What are the right steps to tackle the growing problem of client unprofitability in the construction industry? Here I offer some straightforward pointers from my recent interview with ABC&D magazine which will keep your business on the right track during tough times.
The construction industry has been one of the sectors hit hardest by the recession. In their attempt to maintain business viability, and keep staff employed, some construction firms have been tempted to take on projects with narrow profit margins and over-deliver to retain the client’s business in an aggressively competitive marketplace.
Although this is an understandable course of action, it’s not a sustainable way of doing business, especially given that construction work is affected by so many outside factors. Healthy cashflow is crucial and companies need to ensure that their work is as profitable as it can be.
There are some straightforward steps that companies can take to ensure that profitability remains priority.
Scrutinise your current client base
Getting to grips with client profitability starts with reviewing your current client base which can lead to tough and radical decisions. As difficult as this is, your business will never thrive if you work on unprofitable projects. We have all experienced ‘mission creep’ with long-standing clients, when the original terms of the partnership have not kept pace with rising costs. When these relationships become closer over time, it’s understandable that you are reluctant to set different expectations or boundaries. It doesn’t matter how much business is available, turning work away is never easy to do but it does free up expensive resources to focus on where they can bring the best return.
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Model what your ideal client looks like
To build a sustainable business, you need to focus on the sectors, projects and clients that are most profitable, rather than trying to be all things to all clients. It’s worth stepping back, analysing each project your business works on and then modelling ‘a perfect client’. By doing this exercise you will be able to divide your clients into three categories – those who are already profitable, those who could become profitable and clients who are unlikely to ever become profitable. By gaining a better understanding of what each client is worth to your business, you can decide where to invest resources for optimum return, both in retaining clients and pursuing new business.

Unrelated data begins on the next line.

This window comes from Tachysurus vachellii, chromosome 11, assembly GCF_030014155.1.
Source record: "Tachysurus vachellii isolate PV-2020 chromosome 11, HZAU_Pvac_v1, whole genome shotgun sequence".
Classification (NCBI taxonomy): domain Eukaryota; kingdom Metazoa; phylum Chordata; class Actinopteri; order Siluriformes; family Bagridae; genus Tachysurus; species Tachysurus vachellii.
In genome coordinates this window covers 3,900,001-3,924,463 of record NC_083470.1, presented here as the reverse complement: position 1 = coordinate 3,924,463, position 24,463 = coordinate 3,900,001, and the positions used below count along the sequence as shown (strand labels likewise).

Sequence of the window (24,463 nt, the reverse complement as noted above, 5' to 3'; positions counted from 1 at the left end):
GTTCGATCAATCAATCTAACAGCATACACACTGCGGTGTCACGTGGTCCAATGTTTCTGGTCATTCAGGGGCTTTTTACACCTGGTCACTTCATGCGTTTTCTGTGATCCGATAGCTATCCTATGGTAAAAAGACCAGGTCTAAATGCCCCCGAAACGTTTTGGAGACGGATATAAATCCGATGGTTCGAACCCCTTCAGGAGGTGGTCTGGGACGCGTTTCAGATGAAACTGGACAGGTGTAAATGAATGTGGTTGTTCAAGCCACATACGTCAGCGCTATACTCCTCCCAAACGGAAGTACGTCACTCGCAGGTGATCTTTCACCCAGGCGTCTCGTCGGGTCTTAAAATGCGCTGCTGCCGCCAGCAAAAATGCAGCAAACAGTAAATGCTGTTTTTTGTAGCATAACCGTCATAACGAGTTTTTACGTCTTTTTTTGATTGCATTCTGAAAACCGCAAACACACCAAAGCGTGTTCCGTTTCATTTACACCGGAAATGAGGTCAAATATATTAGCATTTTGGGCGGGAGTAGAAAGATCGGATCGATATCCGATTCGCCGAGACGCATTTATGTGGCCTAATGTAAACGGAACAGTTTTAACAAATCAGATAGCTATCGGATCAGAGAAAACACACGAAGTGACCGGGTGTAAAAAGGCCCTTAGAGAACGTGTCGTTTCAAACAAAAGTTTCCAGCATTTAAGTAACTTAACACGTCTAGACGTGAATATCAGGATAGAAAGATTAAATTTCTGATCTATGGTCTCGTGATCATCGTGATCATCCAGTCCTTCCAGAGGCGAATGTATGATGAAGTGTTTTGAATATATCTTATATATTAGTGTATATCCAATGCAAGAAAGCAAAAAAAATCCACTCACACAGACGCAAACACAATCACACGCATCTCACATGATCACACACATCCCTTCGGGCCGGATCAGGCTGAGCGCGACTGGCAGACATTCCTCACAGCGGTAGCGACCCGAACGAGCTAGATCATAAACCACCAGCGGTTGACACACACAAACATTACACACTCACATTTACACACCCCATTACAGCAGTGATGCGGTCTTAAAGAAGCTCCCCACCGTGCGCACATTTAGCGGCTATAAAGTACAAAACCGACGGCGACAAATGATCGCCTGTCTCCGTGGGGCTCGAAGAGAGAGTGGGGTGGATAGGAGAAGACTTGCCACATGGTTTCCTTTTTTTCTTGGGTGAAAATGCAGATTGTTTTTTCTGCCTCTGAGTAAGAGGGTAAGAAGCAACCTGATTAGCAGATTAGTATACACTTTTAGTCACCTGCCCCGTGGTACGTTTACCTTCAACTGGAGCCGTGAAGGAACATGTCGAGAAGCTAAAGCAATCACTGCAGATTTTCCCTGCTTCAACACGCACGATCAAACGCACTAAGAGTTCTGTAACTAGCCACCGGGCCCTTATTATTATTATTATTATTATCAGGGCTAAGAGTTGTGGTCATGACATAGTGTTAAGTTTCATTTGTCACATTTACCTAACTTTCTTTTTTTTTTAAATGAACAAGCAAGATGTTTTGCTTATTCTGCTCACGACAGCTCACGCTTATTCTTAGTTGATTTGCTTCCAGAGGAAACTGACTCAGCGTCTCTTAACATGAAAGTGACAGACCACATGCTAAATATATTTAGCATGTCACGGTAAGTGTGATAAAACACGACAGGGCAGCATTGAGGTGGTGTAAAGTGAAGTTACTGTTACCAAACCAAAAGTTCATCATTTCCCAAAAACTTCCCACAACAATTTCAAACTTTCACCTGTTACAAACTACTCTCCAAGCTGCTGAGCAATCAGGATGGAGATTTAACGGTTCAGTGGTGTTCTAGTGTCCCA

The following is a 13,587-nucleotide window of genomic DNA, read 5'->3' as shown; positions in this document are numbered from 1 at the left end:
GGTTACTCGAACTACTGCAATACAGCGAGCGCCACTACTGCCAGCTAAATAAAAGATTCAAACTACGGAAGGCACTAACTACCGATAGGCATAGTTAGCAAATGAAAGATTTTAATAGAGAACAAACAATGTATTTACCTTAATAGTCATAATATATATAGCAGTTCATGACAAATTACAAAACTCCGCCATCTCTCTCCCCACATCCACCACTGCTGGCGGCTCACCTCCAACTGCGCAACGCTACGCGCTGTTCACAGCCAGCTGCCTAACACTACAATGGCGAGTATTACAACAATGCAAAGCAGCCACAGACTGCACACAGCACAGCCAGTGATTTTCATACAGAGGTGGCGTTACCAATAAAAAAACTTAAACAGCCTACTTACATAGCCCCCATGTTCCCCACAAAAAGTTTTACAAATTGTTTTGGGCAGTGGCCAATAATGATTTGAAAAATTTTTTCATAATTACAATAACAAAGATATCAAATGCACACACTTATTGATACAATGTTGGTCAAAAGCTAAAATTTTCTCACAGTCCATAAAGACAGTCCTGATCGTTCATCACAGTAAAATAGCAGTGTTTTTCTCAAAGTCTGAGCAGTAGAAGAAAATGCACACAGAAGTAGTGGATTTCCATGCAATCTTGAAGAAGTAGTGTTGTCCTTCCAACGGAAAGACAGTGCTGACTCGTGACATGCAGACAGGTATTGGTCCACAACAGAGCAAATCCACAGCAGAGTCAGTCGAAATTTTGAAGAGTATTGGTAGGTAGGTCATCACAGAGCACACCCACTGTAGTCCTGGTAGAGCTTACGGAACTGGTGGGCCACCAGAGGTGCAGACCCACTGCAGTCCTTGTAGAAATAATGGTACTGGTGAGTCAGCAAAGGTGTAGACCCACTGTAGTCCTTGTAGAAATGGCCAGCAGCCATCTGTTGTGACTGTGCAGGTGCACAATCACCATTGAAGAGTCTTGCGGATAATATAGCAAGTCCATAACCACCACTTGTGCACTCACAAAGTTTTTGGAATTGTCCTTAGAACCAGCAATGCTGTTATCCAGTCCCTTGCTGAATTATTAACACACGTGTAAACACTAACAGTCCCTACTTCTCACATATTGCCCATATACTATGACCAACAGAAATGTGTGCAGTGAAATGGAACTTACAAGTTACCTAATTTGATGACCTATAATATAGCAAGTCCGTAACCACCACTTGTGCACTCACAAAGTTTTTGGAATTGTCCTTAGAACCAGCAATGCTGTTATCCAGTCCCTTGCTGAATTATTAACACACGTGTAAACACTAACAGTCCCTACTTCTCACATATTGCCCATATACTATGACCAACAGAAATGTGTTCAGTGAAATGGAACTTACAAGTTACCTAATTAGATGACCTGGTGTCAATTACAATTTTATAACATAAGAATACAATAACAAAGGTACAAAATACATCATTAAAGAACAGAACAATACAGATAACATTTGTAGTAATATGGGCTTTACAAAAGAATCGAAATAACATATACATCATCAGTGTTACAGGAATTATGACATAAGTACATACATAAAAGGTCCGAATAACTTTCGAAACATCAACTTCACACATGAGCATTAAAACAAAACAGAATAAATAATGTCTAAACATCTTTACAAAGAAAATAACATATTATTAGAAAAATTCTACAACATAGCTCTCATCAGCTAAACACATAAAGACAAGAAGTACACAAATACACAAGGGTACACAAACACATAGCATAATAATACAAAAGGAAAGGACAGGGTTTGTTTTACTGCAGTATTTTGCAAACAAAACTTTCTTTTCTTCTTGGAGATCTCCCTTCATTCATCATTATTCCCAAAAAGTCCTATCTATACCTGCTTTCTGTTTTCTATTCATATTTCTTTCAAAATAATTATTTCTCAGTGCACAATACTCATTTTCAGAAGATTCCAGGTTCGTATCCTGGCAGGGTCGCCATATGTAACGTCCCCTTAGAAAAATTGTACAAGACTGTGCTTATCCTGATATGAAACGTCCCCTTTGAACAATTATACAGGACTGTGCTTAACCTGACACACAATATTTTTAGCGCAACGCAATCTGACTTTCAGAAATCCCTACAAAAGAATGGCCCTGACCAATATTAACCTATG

The customer is not always right
Traditional thinking says that because customers hold the purse strings, they are always right. While customer satisfaction is vital to your business, honesty and transparency are the firmest building blocks for maintaining a working customer relationship. Clients will not only respect you if you highlight potential flaws, but by doing so you will also give them time to find and implement solutions to deal with the problem. Don’t forget, the reputation of your business is impacted by every delayed project, so don’t be afraid to raise a red flag if you think that a client’s expectations are not possible to fulfil.
Click here to find out moreReporting, reporting, reporting
None of the above will be possible without efficient reporting, so as tedious as it sounds, make sure you get your house in order. Being able to prepare and present a wealth of reports with confidence will give you solid ground to stand on when discussing budgets with your customers and is crucial for your managers to keep projects within deadlines and budgets. The right software should reduce the length of time you spend on reporting while also enabling you to present a project’s progress or results as easy-to-understand ‘management dashboards’. By presenting information this way, companies can share detailed, financial or technical data to clients in a format they can easily understand and act on.
Analyse where internal processes are undermining your profitability
As well as identifying which clients are affecting your profitability, you need to consider how your internal processes could be streamlined to improve efficiency and reduce costs. Are you deploying your resources to the best effect? Can you spot instantly where actual costs are getting disproportionate with the budget? It’s a real challenge to strike the right balance between under-utilising sources and over-committing them. Drawing on a database of information from previous projects of similar complexity will speed up this process and increase the accuracy of your decisions.
Dealing with unprofitable clients is challenging and can be emotional especially if you have developed a relationship on a personal level. However, it will not only boost your profits but also staff morale so it is definitely worth the effort in the long term.
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Article originally published in ABC&D magazine published November 2011.
Tags: construction, construction industry, IRIS Project Solutions, business software, accounts software
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